Fabric Buyer's Guide - How to Find Fabric Suppliers + Manufacturers

Are you ready to source textiles for your clothing or accessories brand? Do you need a step-by-step professional guide to sourcing fabrics? I’ll teach you how to prepare, stay organized and find fabric suppliers – whether you want to work directly with fabric mills and manufacturers or use an agency. This is the experience and process I have gathered from working in this industry for 24 years!

what will you learn

  1. Preparation for purchase
  2. fabric research
  3. fabric test
  4. Find fabric suppliers
  5. Write an email to the supplier
  6. Get fabric samples
  7. How to choose the best fabric for you
  8. sampling
  9. Technical parameters and screening of fabrics
  10. Your first bulk order

Before you start sourcing fabrics, or even consider contacting fabric suppliers


What do you want to do?

Do you know your product? I can’t tell you how many people come to me saying “I want to create a hemp brand” or “I want to create a sustainable fashion line”. Um. OK, that’s cool. And, I’d love to help you.

How to Find Fabric Suppliers

Find your target consumers

You can’t be everything to everyone, so start with super focus. So you want sustainable hemp or organic cotton fabrics? Or environmentally friendly fabrics recycled from the ocean, such as those made by SEAQUAL YARN? Do you want to do bag products? Ok…are you doing womenswear or menswear, or maybe something unisex? Are they casual everyday but still want something cute looking? Or, want to go out and wear clothes? Can your clothes do the trick? Or maybe you just want to focus on one thing – like the perfect T-shirt. You need to decide all this before you start. The direction of your brand and the type of product you want to make will determine which types of fashion fabrics you will source.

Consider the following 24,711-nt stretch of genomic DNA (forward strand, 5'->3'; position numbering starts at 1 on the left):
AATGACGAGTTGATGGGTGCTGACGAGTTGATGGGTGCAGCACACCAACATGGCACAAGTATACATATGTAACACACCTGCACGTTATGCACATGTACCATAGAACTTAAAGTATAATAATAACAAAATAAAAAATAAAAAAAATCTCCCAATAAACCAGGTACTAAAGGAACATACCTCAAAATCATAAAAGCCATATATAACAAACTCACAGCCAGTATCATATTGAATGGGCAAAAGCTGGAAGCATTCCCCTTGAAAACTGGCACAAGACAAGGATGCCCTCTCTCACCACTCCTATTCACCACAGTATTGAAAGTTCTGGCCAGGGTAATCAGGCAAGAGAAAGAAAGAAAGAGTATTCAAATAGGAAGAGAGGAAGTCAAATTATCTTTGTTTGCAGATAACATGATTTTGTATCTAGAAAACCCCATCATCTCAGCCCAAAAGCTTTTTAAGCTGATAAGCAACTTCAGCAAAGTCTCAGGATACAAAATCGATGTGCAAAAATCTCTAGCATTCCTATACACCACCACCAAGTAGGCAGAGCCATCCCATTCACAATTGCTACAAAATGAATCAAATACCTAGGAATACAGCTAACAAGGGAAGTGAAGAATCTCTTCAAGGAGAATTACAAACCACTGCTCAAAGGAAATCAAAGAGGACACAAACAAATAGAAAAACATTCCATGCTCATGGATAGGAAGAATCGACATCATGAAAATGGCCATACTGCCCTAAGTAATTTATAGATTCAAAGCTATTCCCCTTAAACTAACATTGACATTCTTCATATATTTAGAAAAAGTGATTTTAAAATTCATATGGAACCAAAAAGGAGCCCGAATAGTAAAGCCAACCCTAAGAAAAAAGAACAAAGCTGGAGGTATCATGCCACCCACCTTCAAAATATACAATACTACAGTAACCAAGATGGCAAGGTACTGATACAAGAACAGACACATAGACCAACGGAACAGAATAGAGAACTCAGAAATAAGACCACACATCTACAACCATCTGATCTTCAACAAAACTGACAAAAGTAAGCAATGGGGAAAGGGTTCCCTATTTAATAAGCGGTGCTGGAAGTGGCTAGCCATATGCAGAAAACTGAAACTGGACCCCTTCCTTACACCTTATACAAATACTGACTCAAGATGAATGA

Tips for finding your target consumers

Did you play football in high school, did you like roller skating, maybe you played in math leagues? The best products, and often the most successful products, are developed by people who understand their industry. Think about what field you’ve entered, what type of product you want, and use that to help guide you in developing your first product.

Who is your product for?

Please don’t say “people who care about sustainable fashion”.

Say, for example, we use recycled mineral water bottles to make clothes, and at this point it feels, so what? Nike, Patagonia, even the fast fashion monster ZARA, and the notoriously unscrupulous Walmart, are already doing this.

Do your research

Take the time to find something special and remember that just because something sounds new to you doesn’t mean it is. For example, did you know that the darling of sustainable fibers, Tencel, was developed in 1972 under the trade name Newcell! And now, 47 years later, it’s finally making headlines thanks to the green wash, but shoppers have actually been wearing this eco-friendly fiber for half a century! So please do your own research.

So, to review

Before you start sourcing fabrics or even consider contacting a textile manufacturer, first you need to know exactly what you are making and for whom you are making it. Before starting product development, take the time to do your research.

If you’ve nailed your design and are ready to actually make the product, only then can you start working on fabrics.

How to source fabric

A complete guide to fabric sourcing (including email templates).


Working with Textile Manufacturers

If you’re a beginner in product development, store sourcing is a great way to make sure you get the materials you need without knowing all the technical details and industry jargon. For the more novice or someone with a degree in textiles, sometimes we know what we want. For example, I can look at a shirt and say it’s X% cotton, X% linen, the yarn size is Z, and it’s woven. However, the reality is that most of you have no way of acquiring this knowledge from less than a decade of accumulated fabric sourcing work. But don’t worry, if you follow this guide, you’ll be sourcing fabrics like a pro.



How to Sourcing Textiles